Gazing into the access control crystal ball

Command Access Technologies' President Greg Kristoff discusses industry trends

LL: How does Command Access plan to address these revolutionary changes?

Kristoff: Our product development team continually strives towards time and cost saving solutions. Installation, troubleshooting, and system management costs are expensive. Our goal is to produce products that install easily, require minimal training, and work flawlessly well beyond our 3-year no hassle warranty.

LL: Will batteries play an ever increasing role in the development of electronic access control?

Kristoff: As credential solutions operate more and more efficiently with battery powered door hardware, I think there will be more practical options for their use. Battery powered door hardware to be practical needs to have sufficient power for a couple of years (in most conditions). This makes sense when trying to maintain communications, especially on an emergency level. The challenge is to extend battery life and reduce power draw, while providing more features and functionalities.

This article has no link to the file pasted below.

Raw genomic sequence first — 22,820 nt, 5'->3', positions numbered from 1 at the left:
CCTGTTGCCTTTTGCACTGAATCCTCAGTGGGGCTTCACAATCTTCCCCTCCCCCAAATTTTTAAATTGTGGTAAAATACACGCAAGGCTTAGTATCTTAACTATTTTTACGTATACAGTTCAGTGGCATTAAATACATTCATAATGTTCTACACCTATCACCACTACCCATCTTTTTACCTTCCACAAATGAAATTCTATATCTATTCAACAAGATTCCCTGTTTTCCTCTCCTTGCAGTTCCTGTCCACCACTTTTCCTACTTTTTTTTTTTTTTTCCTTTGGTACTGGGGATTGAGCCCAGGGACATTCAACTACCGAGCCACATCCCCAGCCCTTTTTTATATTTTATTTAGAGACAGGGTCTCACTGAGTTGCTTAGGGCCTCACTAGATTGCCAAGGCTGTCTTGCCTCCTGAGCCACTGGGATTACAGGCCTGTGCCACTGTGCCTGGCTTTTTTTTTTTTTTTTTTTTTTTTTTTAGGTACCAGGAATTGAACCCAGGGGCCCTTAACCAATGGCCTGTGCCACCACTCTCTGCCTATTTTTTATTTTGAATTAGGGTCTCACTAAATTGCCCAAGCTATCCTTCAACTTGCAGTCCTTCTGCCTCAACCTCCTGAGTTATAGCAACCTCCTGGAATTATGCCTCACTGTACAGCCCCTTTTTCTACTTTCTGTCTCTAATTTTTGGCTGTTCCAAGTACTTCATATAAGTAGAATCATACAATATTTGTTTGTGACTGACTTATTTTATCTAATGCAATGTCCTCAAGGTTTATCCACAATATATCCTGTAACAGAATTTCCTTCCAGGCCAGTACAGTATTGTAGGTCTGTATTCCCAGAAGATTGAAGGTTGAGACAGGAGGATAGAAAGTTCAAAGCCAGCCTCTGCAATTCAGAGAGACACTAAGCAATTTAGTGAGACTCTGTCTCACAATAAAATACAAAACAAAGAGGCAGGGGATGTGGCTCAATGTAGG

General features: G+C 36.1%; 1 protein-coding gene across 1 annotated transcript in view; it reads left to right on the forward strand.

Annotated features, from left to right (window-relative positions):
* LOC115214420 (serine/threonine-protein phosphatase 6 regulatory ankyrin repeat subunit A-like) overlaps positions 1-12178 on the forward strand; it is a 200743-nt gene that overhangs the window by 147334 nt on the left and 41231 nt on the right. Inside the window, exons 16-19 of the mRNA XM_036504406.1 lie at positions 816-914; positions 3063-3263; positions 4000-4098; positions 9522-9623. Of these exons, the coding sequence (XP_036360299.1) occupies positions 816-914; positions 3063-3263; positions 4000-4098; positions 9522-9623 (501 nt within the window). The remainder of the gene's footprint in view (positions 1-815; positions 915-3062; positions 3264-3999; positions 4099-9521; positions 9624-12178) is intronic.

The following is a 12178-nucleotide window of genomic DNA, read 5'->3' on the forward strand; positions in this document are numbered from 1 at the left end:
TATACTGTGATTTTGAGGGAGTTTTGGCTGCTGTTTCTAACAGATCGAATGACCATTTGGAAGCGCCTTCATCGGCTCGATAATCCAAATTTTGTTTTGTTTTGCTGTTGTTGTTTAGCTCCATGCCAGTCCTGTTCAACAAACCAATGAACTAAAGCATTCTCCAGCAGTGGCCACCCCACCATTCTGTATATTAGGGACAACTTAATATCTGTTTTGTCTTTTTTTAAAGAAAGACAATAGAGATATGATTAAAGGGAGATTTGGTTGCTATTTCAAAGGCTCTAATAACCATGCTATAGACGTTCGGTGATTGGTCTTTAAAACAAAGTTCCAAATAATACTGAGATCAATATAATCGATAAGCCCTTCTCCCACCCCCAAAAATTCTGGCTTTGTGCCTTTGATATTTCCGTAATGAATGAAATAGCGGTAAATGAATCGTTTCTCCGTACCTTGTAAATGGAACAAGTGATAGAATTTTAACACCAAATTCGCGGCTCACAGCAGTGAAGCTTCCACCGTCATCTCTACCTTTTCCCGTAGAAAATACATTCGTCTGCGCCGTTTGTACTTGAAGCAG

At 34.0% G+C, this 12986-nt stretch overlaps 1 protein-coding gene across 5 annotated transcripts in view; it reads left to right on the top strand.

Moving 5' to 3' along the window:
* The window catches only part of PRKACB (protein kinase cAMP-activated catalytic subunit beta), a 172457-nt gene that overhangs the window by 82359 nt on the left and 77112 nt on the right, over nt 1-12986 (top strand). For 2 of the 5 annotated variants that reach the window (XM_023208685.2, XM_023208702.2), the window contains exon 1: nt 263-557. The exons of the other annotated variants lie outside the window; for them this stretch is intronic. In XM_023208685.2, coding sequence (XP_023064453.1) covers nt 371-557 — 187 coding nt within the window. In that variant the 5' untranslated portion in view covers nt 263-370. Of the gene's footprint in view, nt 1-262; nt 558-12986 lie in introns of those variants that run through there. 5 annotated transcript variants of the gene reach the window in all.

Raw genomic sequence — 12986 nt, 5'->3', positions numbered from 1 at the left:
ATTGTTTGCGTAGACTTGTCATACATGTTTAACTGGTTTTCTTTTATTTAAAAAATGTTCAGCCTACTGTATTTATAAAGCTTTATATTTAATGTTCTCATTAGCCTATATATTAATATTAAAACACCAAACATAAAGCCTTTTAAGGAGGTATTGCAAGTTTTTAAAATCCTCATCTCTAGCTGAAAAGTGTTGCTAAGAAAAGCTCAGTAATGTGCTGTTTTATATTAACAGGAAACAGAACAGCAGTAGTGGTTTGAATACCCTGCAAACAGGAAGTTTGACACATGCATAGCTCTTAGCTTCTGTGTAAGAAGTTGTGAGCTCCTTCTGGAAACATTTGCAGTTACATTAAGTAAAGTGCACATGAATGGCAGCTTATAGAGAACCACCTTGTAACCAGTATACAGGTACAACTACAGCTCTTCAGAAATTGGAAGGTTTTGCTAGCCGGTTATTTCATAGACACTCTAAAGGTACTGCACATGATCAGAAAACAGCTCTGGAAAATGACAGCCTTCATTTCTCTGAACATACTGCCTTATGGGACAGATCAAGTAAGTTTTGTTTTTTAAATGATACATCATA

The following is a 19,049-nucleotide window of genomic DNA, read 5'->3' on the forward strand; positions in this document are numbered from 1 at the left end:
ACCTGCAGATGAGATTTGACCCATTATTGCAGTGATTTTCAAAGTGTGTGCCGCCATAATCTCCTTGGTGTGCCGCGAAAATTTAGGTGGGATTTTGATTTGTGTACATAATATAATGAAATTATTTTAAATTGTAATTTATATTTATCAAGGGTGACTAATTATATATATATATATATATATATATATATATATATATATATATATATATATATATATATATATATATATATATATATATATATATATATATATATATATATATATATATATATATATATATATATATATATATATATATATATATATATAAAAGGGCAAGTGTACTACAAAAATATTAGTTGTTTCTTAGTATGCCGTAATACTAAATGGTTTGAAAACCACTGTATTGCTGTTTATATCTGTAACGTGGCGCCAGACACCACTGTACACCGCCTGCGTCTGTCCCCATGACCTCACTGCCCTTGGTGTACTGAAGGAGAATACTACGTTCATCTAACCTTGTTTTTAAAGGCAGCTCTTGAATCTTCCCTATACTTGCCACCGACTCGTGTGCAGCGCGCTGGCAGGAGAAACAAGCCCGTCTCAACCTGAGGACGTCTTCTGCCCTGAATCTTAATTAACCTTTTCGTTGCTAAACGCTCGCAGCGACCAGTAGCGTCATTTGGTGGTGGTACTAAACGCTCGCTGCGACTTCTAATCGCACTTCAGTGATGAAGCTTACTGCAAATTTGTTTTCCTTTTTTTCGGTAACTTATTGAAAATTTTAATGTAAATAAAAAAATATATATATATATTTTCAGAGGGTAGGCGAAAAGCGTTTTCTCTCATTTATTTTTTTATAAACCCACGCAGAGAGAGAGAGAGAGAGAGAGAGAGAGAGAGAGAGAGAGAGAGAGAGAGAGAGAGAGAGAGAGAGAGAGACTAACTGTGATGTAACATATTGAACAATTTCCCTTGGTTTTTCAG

LL: Have wireless standalone locks affected your market share?

Kristoff: It is hard to tell. The wireless standalone systems are typically expensive, somewhat bulky, and not always preferred by architects. They certainly have their applications, but it is not always the best solution for the end user. I would be arrogant in stating that wireless standalone locksets have had no impact on wired lock sales. But, our year over year wires locks sales continue to grow and it should be noted that our products are also used in IP/POE and hybrid wired/wireless systems.

LL: What new products are being introduced by Command Access for 2013?

Kristoff: This year we will be introducing several exit device motor kits/modifications, new power supplies and an extra-heavy duty Grade 1 cylindrical lock.